Many people seem to think that its strength and inability to bend are the only properties of steel, but in fact there are all sorts of steel products with different qualities. Today, we are here to introduce to you the evolution and use of steel which goes beyond our imaginations!
SMAs which were originally developed for military applications, are now used in various contexts. One typical example of a non-military application of it is the shape memory bra wire.
Once your glasses frames are made of SMAs, you won’t need to worry about breaking them either! While old bra wires were frequently damaged in the washer, shape memory bra wires prevent this problem as they have more than 10 times the elasticity of old wires and can return to their original shapes even after being bent, when in contact with the surface of the skin.
How were SMAs first discovered?
SMAs were first discovered at the US Naval Ordnance Laboratory in 1964 while researchers were attempting to develop a new material capable of immediate repair, to use in the building of submarines. In the process of developing this material, researchers coincidentally noticed a shape memory effect from a nickel-titanium alloy. This alloy became known as ‘nitinol’, named after nickel and titanium. Currently, nitinol is widely applied in objects we use in our daily life, such as cars, glasses frames and teeth straightening wires.
High Strength Steel Wire: the 1cm Long Wire that can Lift Up an Entire Tank
How heavy do you think a military tank is? A tank weighs around 60 tons. 60 tons equals weighs the same as 10 African elephants and 1,000 adults put together. At this point, can you believe the fact that a 1cm thick wire could lift up a tank? Well you should, because a 1cm thick high strength steel wire made out of amorphous alloys constructed by a mixture of steel and chrome, can definitely lift up a tank!
In addition, as this wire is effective against corrosion, it can also be used for chemical fuel tanks. Amorphous alloys which are the raw material of these wires, have been frequently used to create audio and video heads as they are effective against abrasion and have strong magnetic properties. Since heads made of amorphous alloys are protected from corrosion and abrasion, they stay in good condition for as long as we wish to listen and watch!
What are ‘high strength steel wires’ and ‘amorphous alloys’?
‘Amorphous alloys’ – yes, the vocabulary isn’t easy, but this is exactly why we’re going to explain these words to you! An amorphous alloy can be obtained by quickly cooling a molten alloy. Amorphous metals have much more strength than metals with crystalline structures, and possess impressive durability of abrasion and magnetic properties.
Metal Fiber: Created by Nano Technology and Thinner than Hair!
Would it be possible to create a piece of clothing with metal? For those of you who don’t think so, we present to you the ‘metal fiber’, which fulfills the most important qualities needed in clothes such as durability, absorptivity and wearability. The modern day metal fiber was created in the 1960s during the development of a new material for spacesuits. Metal fiber is not yet appropriate as everyday clothing material as it is heavy compared to normal fiber and has high thermal conductivity. However, due to its heat-resisting property, it is still used to produce military uniforms and gas masks. In 2001, Japan presented a maternity dress made out of metal fiber, which blocked out radioactivity.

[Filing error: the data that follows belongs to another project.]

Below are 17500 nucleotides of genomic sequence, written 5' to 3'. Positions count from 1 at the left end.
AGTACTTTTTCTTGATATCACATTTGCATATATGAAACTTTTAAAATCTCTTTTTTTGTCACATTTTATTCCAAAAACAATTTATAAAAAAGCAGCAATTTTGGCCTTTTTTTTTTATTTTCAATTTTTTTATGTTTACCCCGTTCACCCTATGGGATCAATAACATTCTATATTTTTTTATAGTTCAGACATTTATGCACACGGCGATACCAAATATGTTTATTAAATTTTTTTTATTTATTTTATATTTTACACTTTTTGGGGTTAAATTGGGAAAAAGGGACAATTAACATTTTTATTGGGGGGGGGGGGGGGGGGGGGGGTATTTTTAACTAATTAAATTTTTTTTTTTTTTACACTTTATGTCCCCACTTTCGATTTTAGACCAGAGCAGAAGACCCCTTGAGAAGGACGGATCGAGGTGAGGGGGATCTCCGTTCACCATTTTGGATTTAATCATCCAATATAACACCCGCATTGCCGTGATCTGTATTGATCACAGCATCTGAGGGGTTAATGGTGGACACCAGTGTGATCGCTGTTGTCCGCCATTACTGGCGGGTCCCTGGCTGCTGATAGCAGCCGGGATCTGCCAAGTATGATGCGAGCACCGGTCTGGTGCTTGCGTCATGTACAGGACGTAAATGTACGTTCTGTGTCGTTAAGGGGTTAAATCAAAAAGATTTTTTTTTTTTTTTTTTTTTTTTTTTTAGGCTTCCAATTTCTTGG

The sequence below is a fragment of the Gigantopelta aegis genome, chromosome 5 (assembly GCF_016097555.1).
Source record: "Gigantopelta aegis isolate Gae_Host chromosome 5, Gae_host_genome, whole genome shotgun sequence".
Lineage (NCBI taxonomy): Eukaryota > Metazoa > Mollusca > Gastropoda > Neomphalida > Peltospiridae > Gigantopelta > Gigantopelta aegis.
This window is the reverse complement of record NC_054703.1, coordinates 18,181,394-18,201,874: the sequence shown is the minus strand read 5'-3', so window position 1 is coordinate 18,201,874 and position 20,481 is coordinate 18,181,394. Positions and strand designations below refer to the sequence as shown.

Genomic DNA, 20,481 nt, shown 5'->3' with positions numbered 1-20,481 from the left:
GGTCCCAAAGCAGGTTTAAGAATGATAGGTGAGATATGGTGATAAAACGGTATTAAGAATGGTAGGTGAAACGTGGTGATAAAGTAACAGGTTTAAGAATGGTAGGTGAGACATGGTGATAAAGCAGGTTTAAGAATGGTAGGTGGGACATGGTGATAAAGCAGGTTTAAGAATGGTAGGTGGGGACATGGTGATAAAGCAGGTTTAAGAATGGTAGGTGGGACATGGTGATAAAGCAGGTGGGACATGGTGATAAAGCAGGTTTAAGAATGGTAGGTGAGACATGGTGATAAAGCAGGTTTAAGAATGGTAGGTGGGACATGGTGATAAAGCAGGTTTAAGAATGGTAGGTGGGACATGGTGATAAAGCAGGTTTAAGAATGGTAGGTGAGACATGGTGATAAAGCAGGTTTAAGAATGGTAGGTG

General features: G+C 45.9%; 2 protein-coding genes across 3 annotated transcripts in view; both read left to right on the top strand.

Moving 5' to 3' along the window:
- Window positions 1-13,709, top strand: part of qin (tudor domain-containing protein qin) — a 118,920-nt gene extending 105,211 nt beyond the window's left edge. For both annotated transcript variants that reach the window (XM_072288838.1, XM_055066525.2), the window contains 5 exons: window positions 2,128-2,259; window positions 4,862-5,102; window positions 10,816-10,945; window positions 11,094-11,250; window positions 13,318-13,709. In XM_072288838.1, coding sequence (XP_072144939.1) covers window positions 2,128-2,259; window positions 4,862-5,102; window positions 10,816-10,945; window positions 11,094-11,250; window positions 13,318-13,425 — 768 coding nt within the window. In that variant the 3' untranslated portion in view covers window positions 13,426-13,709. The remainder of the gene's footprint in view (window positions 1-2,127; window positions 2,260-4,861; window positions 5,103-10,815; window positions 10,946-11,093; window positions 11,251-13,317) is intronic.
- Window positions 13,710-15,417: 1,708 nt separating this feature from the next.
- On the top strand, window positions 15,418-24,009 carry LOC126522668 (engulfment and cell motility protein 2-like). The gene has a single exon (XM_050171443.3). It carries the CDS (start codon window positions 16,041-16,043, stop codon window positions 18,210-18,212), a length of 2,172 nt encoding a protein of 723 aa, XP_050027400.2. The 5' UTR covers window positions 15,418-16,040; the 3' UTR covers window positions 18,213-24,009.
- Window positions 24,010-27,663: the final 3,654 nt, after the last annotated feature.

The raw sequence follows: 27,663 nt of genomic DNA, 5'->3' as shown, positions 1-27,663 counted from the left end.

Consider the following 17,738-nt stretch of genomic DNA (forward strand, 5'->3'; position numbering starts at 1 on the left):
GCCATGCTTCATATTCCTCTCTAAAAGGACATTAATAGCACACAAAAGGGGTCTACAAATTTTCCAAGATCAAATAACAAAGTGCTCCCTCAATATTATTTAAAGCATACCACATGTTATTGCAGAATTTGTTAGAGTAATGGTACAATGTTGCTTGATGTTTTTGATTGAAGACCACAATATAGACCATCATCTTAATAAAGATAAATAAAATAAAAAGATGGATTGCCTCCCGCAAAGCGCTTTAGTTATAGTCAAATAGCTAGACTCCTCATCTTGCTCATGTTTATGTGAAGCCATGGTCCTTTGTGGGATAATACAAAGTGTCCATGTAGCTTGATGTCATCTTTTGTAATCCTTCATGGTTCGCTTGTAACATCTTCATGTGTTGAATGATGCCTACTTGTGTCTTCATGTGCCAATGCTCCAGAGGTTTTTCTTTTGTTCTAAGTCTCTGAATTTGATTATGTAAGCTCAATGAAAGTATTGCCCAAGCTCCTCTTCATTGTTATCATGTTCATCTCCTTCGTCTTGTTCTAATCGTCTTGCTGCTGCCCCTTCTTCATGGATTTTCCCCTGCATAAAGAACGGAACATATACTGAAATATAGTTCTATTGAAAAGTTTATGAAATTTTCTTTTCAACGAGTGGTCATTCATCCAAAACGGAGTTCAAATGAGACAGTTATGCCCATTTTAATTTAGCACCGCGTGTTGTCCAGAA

Let’s Learn More About Metal Fiber
Metal fibers are fibers made by the special machining of metals such as silver, steel and aluminum. They can be categorized into micro metal fiber and ultrafine metal fiber, depending on their diameter. Metal fibers are even thinner than human hair, which has the average thickness of 100㎛ (100 micrometre).
Shadow Masks: Increase the Definition of Large-Screen Color TV
Most of us were probably stuck at home or work during the recent Brazil World Cup! Thanks to our high-definition TVs, we were able to feel as if we were actually at the stadium watching the matches in real life. What type of ‘steel’ is used in these large-screen color TVs that simply seem to get better and better?
First of all, we need to know that what we see on the TV screen is the projection of an image created by the red, green and blue beams penetrating the shadow mask. The shadow mask is a metal plate punched with tiny holes, which lies behind the front glass of the screen. Three electron guns at the back of the screen sweep across the mask, while the beams only reach the screen if they pass through the holes on the plate. If the shadow mask fails to perform its task, we cannot expect vibrant colors due to color spreading. In addition, the thermal expansion of a shadow mask could cause colors to appear incorrectly as the positions of the holes would change due to the expansion.
The larger the TV screen, the more important the role of a shadow mask. The reason we can see clear images despite the large sizes of TV screens is because steel used to make shadow masks have been continuously developed. Like this, steel has always been evolving to change our lives in different and unexpected ways.
These various uses of steel has long gone beyond our imagination and its influence over industries is still growing. Currently, we live in a world molded by the evolution of steel. POSCO can’t wait to see how steel will evolve in the future!